Anyone can edit a Wikipedia entry. You can do this either as a new user or you can register with Wikipedia and log on. When you click on the "Edit Wikipedia article" button, your browser will direct you to the edit page for this entry in Wikipedia. If you are a registered user and currently logged in, your changes will be recorded under your Wikipedia user name. However, if you are not a registered user or are not logged on, your changes will be logged under your computer's IP address. This has two main implications. Firstly, as a registered Wikipedia user your edits are more likely seen as valuable contribution (although all edits are open to community scrutiny regardless). Secondly, if you edit under an IP address you may be sharing this IP address with other users. If your IP address has previously been blocked (due to being flagged as a source of 'vandalism') your edits will also be blocked. You can find more information on this and creating a user account at Wikipedia.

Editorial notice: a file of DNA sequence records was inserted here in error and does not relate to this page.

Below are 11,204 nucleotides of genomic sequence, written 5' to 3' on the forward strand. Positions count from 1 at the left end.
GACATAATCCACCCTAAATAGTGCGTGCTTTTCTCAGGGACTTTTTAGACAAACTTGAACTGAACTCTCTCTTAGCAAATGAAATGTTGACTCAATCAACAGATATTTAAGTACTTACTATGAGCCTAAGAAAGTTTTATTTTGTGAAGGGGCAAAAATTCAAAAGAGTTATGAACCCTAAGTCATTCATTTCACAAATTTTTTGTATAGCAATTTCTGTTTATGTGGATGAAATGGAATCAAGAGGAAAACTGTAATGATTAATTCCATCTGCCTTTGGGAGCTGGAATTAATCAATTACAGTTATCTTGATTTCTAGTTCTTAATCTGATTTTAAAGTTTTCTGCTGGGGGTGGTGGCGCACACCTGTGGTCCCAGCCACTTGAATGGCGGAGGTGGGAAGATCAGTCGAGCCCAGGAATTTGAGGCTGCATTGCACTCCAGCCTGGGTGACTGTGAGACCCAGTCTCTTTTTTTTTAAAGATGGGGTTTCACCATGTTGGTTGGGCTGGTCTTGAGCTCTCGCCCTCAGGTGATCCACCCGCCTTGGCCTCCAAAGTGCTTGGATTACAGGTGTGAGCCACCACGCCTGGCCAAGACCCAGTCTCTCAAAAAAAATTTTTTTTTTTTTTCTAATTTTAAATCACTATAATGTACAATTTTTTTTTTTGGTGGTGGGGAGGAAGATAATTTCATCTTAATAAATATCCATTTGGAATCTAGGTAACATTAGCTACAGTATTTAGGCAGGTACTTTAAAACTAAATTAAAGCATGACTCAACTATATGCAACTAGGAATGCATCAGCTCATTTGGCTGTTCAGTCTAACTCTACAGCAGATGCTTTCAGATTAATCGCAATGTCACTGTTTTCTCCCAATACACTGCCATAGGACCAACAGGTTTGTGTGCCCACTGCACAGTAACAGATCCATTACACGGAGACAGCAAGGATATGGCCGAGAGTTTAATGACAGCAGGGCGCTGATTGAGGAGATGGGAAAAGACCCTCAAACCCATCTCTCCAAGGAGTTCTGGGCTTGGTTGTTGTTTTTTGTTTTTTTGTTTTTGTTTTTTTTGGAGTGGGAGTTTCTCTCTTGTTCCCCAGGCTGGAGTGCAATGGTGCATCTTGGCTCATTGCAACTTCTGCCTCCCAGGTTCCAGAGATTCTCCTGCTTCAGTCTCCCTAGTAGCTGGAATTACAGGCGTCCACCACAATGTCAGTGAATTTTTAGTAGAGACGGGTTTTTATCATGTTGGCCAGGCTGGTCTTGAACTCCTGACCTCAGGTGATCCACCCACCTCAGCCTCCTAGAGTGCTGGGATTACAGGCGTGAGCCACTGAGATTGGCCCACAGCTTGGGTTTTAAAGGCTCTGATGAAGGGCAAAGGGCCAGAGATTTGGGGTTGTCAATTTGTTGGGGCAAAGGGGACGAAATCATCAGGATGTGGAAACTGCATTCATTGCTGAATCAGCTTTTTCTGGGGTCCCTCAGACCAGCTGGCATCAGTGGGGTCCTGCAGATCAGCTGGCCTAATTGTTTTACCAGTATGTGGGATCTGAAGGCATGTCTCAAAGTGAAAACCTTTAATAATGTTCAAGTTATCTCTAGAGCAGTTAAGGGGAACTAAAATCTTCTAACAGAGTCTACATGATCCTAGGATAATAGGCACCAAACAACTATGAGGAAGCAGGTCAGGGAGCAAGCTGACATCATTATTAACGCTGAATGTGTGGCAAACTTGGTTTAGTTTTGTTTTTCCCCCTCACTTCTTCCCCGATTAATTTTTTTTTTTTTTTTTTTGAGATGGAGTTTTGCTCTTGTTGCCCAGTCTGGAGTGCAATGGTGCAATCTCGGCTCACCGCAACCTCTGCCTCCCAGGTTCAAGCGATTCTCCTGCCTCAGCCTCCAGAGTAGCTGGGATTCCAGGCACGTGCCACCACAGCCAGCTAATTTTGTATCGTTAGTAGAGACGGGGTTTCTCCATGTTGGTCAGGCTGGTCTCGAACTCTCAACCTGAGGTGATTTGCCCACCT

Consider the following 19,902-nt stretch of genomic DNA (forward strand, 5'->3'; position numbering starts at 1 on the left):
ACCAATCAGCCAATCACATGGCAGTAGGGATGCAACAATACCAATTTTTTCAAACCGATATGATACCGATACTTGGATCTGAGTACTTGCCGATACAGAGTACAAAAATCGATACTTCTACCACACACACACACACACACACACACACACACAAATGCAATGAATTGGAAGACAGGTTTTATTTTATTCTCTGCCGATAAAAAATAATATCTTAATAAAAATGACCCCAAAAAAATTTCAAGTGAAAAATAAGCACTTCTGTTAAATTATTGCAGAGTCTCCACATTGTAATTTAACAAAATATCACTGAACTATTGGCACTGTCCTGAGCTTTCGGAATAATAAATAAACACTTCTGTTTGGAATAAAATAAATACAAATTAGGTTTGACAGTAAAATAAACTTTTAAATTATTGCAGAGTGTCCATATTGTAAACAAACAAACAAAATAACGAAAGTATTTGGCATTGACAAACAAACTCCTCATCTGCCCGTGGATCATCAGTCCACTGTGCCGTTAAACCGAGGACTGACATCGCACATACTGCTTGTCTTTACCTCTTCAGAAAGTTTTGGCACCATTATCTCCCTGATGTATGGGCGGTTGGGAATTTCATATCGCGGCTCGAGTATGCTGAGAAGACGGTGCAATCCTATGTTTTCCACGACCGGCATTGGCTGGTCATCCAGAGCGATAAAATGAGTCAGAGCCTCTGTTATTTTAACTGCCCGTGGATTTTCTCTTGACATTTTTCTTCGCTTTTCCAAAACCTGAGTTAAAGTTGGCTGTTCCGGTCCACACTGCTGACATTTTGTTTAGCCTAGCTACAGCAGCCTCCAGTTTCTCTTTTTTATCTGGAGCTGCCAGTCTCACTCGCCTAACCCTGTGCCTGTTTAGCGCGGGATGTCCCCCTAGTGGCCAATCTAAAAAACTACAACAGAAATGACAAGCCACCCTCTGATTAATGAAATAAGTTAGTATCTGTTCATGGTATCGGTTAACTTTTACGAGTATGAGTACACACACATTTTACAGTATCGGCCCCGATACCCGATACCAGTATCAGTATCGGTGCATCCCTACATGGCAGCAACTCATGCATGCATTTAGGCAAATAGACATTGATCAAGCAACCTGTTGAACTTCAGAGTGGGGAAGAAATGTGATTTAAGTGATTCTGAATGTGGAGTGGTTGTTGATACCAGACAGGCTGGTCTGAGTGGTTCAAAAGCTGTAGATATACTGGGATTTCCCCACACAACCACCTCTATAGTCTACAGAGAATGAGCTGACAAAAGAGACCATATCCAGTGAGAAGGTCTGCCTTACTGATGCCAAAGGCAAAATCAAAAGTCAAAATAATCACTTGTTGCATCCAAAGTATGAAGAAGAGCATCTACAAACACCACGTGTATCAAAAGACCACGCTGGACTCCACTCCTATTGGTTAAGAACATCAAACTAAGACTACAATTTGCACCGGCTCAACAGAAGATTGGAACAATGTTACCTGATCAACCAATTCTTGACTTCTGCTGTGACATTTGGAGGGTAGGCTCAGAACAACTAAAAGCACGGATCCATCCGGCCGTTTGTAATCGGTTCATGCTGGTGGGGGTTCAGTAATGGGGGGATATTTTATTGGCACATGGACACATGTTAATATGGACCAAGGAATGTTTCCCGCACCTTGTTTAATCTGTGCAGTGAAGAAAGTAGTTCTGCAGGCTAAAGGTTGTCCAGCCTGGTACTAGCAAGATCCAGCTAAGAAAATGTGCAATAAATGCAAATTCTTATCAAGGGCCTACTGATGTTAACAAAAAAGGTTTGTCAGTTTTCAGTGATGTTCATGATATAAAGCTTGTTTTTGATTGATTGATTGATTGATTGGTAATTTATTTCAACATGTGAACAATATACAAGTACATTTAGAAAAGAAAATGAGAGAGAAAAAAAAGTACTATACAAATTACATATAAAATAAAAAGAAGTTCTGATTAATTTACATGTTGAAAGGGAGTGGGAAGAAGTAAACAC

If you have problems editing a particular page, contact us at email@example.com and we will try to help.
The community annotation is a new facility of the Pfam web site. If you have problems editing or experience problems with these pages please contact us.
Crotonase family Edit Wikipedia article
|Enoyl-CoA hydratase/isomerase family|
The crotonase family comprises mechanistically diverse proteins that share a conserved trimeric quaternary structure (sometimes a hexamer consisting of a dimer of trimers), the core of which consists of 4 turns of a (beta/beta/alpha)n superhelix.